We demonstrate how simple and common failures in a network application may lead to loss of the control layer, and in effect, loss of network control. To address these concerns we present the ROSEMARY controller, which implements a network application containment and resilience strategy based around the notion of spawning applications independently within a micro-NOS.
Among the leading reference implementations of the Software Defined Networking (SDN) paradigm is the OpenFlow framework, which decouples the control plane into a centralized application. In this paper, we consider two aspects of OpenFlow that pose security challenges, and we propose two solutions that could address these concerns. The first challenge is the inherent communication bottleneck that arises between the data plane and the control plane, which an adversary could exploit by mounting a “control plane saturation attack” that disrupts network operations. Indeed, even well-mined adversarial models, such as scanning or denial-of-service (DoS) activity, can produce more potent impacts on OpenFlow networks than traditional networks. To address this challenge, we introduce an extension to the OpenFlow data plane called “connection migration”, which dramatically reduces the amount of data-to-control-plane interactions that arise during such attacks. The second challenge is that of enabling the control plane to expedite both detection of, and responses to, the changing flow dynamics within the data plane. For this, we introduce “actuating triggers” over the data plane’s existing statistics collection services. These triggers are inserted by control layer applications to both register for asynchronous call backs, and insert conditional flow rules that are only activated when a trigger condition is detected within the data plane’s statistics module. We present Avant-Guard, an implementation of our two data plane extensions, evaluate the performance impact, and examine its use for developing more scalable and resilient SDN security services.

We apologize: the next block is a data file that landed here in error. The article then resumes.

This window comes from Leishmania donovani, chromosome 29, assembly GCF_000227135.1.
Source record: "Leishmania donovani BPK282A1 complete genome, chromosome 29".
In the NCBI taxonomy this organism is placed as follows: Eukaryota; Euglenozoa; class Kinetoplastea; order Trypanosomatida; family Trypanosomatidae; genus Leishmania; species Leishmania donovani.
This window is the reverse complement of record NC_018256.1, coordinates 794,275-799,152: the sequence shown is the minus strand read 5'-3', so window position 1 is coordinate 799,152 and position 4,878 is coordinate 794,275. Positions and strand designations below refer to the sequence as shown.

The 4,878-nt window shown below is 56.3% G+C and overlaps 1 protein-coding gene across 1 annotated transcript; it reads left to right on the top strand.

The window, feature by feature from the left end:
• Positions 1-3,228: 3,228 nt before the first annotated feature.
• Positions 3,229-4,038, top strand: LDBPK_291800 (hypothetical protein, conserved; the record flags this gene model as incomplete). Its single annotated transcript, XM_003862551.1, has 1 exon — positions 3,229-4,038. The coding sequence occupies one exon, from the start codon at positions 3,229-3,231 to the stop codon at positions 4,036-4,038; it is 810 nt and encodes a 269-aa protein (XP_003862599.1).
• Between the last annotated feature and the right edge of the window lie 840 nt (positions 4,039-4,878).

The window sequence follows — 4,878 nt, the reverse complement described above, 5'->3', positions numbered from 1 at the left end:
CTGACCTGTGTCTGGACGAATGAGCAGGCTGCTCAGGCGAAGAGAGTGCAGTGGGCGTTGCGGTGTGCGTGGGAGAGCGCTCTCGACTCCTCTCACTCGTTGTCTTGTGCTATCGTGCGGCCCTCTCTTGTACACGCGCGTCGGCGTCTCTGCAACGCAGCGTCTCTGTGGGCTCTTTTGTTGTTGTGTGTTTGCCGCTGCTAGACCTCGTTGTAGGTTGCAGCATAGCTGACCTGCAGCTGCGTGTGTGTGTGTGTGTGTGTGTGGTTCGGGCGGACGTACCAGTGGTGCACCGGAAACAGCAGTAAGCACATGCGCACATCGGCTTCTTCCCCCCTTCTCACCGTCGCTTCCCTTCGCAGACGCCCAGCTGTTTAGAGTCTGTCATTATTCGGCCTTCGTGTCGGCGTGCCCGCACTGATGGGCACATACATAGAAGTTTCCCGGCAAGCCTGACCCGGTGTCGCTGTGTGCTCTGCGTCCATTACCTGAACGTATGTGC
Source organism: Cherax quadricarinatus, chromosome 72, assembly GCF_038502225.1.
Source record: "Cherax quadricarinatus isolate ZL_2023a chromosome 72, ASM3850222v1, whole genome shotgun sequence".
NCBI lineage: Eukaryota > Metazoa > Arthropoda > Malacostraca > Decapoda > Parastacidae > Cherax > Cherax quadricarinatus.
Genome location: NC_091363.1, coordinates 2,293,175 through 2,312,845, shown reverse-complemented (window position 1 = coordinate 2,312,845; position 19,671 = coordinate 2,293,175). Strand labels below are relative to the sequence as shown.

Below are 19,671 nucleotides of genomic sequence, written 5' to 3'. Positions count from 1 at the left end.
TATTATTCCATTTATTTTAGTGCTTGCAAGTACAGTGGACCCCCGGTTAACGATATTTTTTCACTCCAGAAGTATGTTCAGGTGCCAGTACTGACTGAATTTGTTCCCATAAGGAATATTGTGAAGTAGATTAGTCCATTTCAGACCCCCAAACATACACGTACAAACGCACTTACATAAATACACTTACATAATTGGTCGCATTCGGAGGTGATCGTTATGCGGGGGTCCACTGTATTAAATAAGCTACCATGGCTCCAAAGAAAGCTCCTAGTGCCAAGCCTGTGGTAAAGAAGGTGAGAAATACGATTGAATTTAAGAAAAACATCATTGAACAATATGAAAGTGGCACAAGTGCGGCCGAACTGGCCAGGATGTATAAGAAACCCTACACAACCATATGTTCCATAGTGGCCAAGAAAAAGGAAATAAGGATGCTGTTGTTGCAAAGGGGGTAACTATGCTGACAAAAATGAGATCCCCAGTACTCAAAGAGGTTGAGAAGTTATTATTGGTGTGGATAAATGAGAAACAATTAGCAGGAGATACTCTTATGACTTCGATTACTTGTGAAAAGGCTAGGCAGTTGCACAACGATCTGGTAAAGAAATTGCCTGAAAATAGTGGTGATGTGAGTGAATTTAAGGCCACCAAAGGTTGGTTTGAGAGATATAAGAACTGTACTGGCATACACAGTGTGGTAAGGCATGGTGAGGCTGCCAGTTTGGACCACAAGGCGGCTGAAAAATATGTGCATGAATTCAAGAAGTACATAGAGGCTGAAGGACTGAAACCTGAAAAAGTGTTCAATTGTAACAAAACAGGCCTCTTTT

The performance and operational characteristics of the DNS protocol are of deep interest to the research and network operations community. In this paper, we present measurement results from a unique dataset containing more than 26 billion DNS query-response pairs collected from more than 600 globally distributed recursive DNS resolvers. We use this dataset to reaffirm findings in published work and notice some significant differences that could be attributed both to the evolving nature of DNS traffic and to our differing perspective. For example, we find that although characteristics of DNS traffic vary greatly across networks, the resolvers within an organization tend to exhibit similar behavior. We further find that more than 50% of DNS queries issued to root servers do not return successful answers, and that the primary cause of lookup failures at root servers is malformed queries with invalid TLDs. Furthermore, we propose a novel approach that detects malicious domain groups using temporal correlation in DNS queries. Our approach requires no comprehensive labeled training set, which can be difficult to build in practice. Instead, it uses a known malicious domain as anchor, and identifies the set of previously unknown malicious domains that are related to the anchor domain. Experimental results illustrate the viability of this approach, i.e. , we attain a true positive rate of more than 96%, and each malicious anchor domain results in a malware domain group with more than 53 previously unknown malicious domains on average.